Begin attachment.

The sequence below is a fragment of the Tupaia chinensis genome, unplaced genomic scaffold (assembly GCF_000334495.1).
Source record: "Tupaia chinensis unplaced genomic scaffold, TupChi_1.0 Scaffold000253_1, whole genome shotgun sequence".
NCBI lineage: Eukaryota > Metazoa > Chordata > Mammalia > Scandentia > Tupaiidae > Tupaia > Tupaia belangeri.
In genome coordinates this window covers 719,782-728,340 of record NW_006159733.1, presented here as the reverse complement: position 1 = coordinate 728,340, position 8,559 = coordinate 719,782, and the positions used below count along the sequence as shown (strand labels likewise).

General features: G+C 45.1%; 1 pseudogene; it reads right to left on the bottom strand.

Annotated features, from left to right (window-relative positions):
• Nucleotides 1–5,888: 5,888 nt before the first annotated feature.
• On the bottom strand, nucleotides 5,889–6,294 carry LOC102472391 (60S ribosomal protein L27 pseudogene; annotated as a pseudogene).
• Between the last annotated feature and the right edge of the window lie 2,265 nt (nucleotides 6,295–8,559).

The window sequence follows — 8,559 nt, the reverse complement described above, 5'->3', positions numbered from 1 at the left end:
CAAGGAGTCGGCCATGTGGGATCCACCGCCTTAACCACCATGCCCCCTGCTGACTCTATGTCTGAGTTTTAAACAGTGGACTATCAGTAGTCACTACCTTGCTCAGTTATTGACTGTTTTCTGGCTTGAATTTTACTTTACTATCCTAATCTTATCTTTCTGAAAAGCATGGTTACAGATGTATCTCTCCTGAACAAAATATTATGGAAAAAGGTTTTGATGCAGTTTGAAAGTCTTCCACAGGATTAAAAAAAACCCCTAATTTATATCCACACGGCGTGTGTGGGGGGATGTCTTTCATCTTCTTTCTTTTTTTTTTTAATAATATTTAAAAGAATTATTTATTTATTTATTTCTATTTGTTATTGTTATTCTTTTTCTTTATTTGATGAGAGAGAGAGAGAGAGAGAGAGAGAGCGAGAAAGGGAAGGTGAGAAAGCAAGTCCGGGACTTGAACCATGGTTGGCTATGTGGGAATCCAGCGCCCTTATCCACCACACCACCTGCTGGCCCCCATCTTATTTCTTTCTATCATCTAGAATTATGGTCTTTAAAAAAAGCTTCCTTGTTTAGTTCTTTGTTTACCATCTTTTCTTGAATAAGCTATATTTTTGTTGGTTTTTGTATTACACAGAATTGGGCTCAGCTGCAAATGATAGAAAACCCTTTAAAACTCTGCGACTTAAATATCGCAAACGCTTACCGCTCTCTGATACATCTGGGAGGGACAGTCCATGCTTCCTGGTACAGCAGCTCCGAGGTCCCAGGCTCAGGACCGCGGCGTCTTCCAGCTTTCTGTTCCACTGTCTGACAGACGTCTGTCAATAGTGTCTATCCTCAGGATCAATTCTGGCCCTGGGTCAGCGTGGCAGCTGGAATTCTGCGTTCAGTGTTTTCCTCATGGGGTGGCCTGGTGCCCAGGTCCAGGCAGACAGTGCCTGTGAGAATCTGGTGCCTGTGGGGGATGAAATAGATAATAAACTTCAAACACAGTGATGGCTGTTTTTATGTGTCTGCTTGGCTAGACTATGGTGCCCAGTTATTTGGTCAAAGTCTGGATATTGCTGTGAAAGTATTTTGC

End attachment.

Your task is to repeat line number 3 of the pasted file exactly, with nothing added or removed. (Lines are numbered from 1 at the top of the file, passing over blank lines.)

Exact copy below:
NCBI lineage: Eukaryota > Metazoa > Chordata > Mammalia > Scandentia > Tupaiidae > Tupaia > Tupaia belangeri.